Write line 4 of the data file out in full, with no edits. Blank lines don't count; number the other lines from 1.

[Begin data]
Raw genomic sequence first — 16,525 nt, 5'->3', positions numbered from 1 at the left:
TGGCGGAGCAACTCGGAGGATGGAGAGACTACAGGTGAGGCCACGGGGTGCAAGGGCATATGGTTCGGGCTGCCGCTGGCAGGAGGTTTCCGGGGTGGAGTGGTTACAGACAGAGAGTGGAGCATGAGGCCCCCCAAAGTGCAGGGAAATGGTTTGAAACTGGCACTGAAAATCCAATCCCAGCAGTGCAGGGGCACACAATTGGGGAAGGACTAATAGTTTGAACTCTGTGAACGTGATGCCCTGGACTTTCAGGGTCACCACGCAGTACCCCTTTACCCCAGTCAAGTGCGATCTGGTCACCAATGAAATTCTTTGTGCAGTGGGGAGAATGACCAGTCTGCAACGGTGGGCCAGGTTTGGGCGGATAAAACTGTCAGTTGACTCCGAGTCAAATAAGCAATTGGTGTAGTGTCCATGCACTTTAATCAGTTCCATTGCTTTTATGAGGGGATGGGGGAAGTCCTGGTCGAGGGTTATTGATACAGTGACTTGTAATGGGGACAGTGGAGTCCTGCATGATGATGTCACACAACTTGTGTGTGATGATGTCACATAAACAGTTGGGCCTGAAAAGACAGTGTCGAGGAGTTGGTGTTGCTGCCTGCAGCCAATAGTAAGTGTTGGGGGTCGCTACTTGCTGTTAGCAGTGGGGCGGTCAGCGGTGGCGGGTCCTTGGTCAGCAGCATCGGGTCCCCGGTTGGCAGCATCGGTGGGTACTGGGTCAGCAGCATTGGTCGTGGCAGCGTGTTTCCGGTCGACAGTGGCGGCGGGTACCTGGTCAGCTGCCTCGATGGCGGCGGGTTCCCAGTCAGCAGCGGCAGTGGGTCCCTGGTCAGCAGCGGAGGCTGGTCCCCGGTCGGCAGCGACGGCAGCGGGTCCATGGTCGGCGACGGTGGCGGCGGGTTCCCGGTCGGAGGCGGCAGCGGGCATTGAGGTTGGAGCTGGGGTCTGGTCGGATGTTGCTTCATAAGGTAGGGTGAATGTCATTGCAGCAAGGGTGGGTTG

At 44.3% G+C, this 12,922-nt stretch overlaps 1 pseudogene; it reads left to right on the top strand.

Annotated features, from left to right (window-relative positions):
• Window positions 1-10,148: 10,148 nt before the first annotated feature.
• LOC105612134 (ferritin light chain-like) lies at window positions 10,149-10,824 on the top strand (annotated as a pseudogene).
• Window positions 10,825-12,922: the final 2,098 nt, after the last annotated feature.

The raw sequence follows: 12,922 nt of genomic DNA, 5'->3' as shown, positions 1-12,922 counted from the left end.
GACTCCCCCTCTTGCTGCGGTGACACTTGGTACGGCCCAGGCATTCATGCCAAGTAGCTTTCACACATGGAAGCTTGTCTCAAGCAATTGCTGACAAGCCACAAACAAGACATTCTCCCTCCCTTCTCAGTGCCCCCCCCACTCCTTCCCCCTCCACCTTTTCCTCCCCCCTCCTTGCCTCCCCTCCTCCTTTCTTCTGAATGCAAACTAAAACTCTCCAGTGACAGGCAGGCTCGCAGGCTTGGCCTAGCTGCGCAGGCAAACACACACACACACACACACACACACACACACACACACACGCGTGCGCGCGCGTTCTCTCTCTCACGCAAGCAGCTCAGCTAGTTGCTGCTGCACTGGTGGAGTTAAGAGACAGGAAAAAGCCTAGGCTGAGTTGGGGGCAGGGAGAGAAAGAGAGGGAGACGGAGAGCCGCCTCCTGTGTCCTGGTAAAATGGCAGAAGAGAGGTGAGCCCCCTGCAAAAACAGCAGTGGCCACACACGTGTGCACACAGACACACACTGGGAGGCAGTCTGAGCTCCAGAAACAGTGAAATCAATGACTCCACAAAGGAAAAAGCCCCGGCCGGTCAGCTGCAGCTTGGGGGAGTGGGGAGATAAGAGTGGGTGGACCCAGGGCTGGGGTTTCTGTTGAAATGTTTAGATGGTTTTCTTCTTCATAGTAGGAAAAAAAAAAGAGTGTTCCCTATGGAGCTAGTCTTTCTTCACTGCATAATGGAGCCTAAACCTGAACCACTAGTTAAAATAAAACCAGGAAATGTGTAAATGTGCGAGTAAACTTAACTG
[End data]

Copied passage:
Annotated features, from left to right (window-relative positions):